Tennessee v Garner case brief

here you will see the Tennessee v Garner case brief.

Tennessee v Garner case prohibits law enforces from using excessive force in pursuing fleeing suspects because it violates the Fourth Amendment to U.S Constitution. The Supreme Court of the United States ruled that Unless the officer has reasonable grounds to believe that the suspect poses a huge threat of death or serious physical injury to the officer,  the officer may not use excessive force to prevent the escape.

Here I will share with you the Tennessee v Garner case brief to help you understand everything you need to know about the Tennessee v Garner case in a simple and accurate way.

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Tennessee v Garner case brief

Tennessee v. Garner – 471 U.S. 1, 105 S. Ct. 1694 (1985)

Decided on March 27, 1985

by

JUSTICE BYRON R. WHITE, Supreme Court of the United States

Parties

Tennessee, Appellant and  Edward Garner, et al. Appelee.

Procedure

The Appellee’s father sued Appellant in the United States District Court for the Western District of Tennessee.

The District Court decided against his favor.

He appealed to the United States Court of Appeals for the Sixth Circuit which reversed the decision of the District court.

Tennessee appealed to the Supreme Court which affirmed the decision of the Court of Appeals.

Facts

Two Police went to stop the burglary. At the scene of the crime one police saw a suspect, an unarmed young boy, Edward Garner, who was about to flee over the face.

He ordered the suspect to stop, but the Boy keep climbing the fence. The police shot the boy, the boy died.

The officers used deadly force against a fleeing criminal in accordance with a Tennessee state statute and official Memphis Police Department policy.

The statute provided that “if, after notice of the intention to arrest the defendant, he either flee or forcibly resist, the officer may use all the necessary means to effect the arrest.”

The Respondent’s father sued the City of Memphis, its mayor, the Memphis Police Department, its director, and the Officer and the Police who shot his son in the United States District Court for the Western District of Tennessee.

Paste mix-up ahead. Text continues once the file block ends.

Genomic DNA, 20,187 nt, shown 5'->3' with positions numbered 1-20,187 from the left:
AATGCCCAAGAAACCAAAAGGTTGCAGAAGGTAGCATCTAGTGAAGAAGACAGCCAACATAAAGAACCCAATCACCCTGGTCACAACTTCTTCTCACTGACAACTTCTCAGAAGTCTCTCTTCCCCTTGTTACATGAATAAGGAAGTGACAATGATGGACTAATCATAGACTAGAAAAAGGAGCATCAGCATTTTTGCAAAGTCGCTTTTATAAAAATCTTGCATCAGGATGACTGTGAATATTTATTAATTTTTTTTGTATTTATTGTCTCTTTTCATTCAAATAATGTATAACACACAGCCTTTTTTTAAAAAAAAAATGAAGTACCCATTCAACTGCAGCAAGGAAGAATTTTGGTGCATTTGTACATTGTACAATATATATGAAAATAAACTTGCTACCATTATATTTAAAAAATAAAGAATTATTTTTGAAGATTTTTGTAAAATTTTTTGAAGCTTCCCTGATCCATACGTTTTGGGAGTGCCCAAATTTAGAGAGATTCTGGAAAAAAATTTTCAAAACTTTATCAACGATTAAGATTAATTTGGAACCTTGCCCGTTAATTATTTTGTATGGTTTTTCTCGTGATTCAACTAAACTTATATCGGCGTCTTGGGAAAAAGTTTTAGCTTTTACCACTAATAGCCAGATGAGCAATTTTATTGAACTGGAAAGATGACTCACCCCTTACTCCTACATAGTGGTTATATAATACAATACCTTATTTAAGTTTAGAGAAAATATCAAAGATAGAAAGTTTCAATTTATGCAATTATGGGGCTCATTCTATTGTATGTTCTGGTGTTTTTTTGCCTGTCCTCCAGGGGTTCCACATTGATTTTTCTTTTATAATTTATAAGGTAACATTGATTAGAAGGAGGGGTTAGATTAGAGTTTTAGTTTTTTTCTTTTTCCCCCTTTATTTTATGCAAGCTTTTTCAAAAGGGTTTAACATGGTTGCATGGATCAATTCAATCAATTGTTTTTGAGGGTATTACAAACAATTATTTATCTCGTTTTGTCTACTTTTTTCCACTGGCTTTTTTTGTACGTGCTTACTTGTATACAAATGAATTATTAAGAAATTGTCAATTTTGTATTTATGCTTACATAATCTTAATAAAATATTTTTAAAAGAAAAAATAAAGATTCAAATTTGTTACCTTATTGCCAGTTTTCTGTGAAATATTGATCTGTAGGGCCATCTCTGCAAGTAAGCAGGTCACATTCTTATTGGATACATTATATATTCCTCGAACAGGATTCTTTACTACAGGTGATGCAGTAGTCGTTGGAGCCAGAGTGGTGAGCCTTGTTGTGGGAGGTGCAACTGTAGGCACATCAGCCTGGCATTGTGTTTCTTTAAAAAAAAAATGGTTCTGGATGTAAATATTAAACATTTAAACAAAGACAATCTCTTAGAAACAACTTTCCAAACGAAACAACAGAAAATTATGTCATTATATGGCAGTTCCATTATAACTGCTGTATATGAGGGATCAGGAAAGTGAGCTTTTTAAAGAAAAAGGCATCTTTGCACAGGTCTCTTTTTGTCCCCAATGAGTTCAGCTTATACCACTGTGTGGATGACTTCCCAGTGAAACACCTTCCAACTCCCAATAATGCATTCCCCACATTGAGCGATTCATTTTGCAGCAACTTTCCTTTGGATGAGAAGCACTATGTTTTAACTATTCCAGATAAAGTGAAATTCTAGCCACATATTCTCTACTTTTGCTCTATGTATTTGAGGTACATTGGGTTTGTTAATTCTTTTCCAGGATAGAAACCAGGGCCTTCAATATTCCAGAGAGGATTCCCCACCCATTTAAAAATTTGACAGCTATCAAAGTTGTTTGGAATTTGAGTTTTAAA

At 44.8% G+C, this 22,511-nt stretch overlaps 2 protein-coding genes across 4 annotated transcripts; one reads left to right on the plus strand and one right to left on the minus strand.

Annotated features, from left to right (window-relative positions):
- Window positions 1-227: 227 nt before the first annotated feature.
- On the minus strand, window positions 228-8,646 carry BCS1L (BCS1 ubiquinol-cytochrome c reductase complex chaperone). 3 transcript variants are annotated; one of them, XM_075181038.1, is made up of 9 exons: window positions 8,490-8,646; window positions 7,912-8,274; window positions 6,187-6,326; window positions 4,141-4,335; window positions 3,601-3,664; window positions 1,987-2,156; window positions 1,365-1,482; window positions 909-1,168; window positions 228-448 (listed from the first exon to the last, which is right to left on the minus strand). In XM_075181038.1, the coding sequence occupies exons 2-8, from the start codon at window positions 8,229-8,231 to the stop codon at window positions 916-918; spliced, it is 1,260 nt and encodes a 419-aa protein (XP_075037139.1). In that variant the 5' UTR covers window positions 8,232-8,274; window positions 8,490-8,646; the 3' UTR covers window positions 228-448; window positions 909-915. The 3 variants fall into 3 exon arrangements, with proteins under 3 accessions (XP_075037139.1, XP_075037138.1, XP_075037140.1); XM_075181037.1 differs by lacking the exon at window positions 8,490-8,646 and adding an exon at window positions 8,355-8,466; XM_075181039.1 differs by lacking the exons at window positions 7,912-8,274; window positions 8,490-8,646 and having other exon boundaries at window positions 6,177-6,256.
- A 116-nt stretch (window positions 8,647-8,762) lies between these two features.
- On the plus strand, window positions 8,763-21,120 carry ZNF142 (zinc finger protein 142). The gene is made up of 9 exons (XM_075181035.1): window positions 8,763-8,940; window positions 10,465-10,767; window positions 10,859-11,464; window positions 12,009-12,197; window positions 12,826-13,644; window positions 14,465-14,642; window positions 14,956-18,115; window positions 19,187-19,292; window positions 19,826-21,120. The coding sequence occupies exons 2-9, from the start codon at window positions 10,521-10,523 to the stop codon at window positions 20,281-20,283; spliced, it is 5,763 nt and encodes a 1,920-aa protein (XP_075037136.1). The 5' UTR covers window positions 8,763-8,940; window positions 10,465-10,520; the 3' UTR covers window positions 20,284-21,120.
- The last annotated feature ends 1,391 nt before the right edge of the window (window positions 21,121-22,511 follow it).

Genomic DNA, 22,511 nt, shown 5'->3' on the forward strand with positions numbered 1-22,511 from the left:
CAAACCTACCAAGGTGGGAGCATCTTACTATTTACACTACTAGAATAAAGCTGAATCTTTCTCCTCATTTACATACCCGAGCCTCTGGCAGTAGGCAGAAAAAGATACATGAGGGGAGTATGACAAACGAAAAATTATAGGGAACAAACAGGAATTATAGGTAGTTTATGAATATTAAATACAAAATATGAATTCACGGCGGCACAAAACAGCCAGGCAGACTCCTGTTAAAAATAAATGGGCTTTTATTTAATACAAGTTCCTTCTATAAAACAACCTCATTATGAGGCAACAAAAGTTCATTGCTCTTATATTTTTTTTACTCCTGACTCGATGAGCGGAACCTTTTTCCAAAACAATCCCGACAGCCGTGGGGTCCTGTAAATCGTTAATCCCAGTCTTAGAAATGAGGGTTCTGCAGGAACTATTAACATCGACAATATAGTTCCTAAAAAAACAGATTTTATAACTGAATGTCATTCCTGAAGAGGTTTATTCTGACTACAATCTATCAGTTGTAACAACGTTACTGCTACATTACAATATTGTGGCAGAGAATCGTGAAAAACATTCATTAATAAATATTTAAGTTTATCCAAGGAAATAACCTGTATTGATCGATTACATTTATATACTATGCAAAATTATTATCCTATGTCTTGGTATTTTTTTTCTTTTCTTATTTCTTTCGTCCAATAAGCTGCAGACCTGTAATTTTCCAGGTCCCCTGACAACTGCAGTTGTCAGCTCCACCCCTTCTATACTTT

The District Court decided against his favor, it found the statute and the police killing to be valid.

He appealed to the United States Court of Appeals for the Sixth Circuit which reversed the decision of the District court.

The appeal court found that For the purposes of the Fourth Amendment, the killing of a fleeing suspect constitutes a “seizure,” and is thus allowed only when it is reasonable.  Further, the Tennessee statute failed to properly limit the use of deadly force by reference to the seriousness of the felony.

Tennessee appealed to the Supreme Court.

Issue

whether the law enforcers officers can use excessive force against unarmed suspects

Rule

In reaching its decision the court applied the Fourth Amendment to the United States Constitution.

Amendment IV

The right of the people to be secure in their persons, houses, papers, and effects, against unreasonable searches and seizures, shall not be violated, and no Warrants shall issue, but upon probable cause, supported by oath or affirmation, and particularly describing the place to be searched, and the persons or things to be seized.

Reasoning

When applying the law to the facts, the court reasoned that The use of deadly force to keep all felony suspects from fleeing is unconstitutional under any circumstances.

It is not preferable for all crime suspects to die than for them to flee.

The harm caused by failing to apprehend the criminal when he poses no imminent threat to the police or others does not warrant the use of deadly force to accomplish so.

But it is not constitutionally unreasonable for an officer to use deadly force to keep a suspect from fleeing if the officer has probable grounds to think that the suspect poses a significant bodily harm threat to a fellow officer or others.

Holding

No, the police may not use excessive force to prevent the suspect’s escape unless the officer has reasonable reasons to think that the suspect poses a significant risk of death or serious bodily injury to the officer.

Judgment

Judgment of the Court of Appeals for the Sixth Circuit affirmed.

Dissenting Opinion

Justice O’Connor joined by  Justice Burger and Rehnquist dissented.

Justice O’Connor opined that  While on patrol, police officers are frequently forced to make quick, on-the-spot choices, and it has been argued that domestic robbery and violence are tied to the already serious crime of burglary.

The Tennessee act reflects the state legislature’s belief that such offenses may necessitate the use of deadly force to protect the public from perpetrators.

Read the full opinion here

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Isack Kimaro
Isack Kimaro

Editor-in-chief and founder of sherianajamii.com. Holder of Bachelor of Laws (LL.B) and Post Graduate Diploma in Legal Practice. Lawyer by profession and blogger by passion